A journey through Vietnam, I am told, is empty without a visit to Hoi An, a port city in the middle of the country famous for the beauty of its old town. And a visit to Hoi An is without meaning unless it includes a bowl or three of cao lau, a thick, stubby rice noodle that is apparently unavailable in its original form anywhere else in Vietnam, much less in California. At least once a month, I get an email from anguished travelers wondering where they can find cao lau around here. I can do nothing for their hunger.
Xoia is the newest entrant into the street-level fusion sweepstakes, a sticky-table noodle joint in the commercial heart of Echo Park that just happens to have a serene dining patio out front. There are roasty versions of the noodle soup pho made with either beef or chicken, pleasant enough if not exactly the bowls destined to make the nearby Chinatown pho merchants sick with worry, and the bánh mì - lemongrass carnitas! - hew closer to Mexican tortas than to the traditional Vietnamese sandwiches. You will find pho tacos - made, I assume, from some of the meat used to flavor the broth - and limp versions of the crepes called banh xeo. The first word from the restaurant indicated that it would be serving cao lau, and we can only hope that the owners find a source. But for the moment, there is mi quang, a long, thick, yellow rice noodle from more or less the same region, topped with severely crisp rice-sesame crackers and drizzled rather than sopped in broth. A destination? Probably not, but fine for the neighborhood. And the best churros truck in town parks just a couple of blocks away.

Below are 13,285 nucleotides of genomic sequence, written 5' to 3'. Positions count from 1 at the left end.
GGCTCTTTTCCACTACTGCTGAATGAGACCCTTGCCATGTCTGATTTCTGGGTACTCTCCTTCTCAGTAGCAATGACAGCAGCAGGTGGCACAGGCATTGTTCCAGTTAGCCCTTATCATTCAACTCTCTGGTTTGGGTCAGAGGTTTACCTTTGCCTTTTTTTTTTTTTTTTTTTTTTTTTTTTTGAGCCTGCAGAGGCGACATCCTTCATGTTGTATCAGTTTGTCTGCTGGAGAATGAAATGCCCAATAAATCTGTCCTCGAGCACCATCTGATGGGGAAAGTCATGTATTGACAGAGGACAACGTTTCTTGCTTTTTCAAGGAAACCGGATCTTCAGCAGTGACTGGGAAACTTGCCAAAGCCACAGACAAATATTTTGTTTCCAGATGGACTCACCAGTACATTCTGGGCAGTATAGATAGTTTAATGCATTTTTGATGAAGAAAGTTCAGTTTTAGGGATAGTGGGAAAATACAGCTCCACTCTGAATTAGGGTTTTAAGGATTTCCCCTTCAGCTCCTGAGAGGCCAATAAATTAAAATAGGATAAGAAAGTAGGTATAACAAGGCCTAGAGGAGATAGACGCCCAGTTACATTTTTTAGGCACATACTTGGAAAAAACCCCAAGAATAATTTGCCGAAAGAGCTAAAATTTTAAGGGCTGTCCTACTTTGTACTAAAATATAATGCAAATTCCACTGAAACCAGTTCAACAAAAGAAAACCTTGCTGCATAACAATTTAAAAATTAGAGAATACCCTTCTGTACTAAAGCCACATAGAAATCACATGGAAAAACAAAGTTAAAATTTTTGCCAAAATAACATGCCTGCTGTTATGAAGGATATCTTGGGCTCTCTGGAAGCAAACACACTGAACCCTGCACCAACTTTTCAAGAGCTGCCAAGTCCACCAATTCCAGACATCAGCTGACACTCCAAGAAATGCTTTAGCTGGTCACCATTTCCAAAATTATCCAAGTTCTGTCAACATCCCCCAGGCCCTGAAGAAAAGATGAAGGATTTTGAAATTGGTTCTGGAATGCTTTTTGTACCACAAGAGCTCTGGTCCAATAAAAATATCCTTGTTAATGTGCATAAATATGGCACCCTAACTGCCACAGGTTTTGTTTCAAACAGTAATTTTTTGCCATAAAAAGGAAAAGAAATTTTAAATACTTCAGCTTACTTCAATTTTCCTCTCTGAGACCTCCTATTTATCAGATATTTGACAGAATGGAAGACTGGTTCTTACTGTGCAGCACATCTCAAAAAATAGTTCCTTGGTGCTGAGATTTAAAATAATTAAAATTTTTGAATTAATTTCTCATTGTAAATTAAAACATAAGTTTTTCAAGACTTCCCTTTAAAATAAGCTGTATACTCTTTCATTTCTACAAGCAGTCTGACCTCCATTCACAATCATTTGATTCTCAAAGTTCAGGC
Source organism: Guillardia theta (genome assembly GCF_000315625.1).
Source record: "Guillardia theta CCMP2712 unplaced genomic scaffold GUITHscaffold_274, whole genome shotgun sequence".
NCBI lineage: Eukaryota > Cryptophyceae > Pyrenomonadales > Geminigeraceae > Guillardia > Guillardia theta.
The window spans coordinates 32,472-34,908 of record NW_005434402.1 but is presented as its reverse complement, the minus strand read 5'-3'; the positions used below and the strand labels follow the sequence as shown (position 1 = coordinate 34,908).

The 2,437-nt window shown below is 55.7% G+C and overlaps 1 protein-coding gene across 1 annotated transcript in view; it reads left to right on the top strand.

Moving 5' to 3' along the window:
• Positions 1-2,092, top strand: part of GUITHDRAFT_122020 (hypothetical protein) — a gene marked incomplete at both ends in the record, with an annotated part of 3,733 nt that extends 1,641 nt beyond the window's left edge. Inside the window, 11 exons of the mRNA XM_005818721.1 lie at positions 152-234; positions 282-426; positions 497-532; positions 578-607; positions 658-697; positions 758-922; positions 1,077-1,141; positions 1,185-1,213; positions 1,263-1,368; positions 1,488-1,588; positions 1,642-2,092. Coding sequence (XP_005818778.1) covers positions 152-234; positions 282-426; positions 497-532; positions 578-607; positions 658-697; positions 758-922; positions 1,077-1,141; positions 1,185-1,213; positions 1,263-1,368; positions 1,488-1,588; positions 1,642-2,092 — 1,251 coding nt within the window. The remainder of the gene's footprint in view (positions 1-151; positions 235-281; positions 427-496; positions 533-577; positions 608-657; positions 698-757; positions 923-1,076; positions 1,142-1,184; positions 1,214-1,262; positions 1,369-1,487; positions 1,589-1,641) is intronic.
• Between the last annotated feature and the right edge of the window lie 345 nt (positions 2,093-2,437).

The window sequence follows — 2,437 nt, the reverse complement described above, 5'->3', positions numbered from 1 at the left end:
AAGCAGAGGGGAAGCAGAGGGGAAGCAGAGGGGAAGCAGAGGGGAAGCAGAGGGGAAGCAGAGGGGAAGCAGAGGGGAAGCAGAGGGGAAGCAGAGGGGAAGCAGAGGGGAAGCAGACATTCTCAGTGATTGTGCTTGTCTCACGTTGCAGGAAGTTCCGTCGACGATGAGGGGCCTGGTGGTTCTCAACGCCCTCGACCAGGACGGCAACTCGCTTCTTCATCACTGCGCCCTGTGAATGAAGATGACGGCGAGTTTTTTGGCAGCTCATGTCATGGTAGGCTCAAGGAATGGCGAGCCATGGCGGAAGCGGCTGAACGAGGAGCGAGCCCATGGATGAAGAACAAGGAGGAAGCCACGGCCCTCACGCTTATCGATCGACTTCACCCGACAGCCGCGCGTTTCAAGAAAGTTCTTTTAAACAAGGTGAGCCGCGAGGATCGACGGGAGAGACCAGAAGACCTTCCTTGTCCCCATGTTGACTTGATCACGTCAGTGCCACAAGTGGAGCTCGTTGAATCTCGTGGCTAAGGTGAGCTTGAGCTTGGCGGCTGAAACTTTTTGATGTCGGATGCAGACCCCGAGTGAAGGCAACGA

Xoia: 1801 Sunset Blvd., Echo Park; (213) 413-3232. Open daily, 5 p.m. to 9 p.m. Cash only. No alcohol. Takeout. Lot parking in rear. Starters $5.75-$6.75; banh mi $6.50; noodles $8.25-$9.25.
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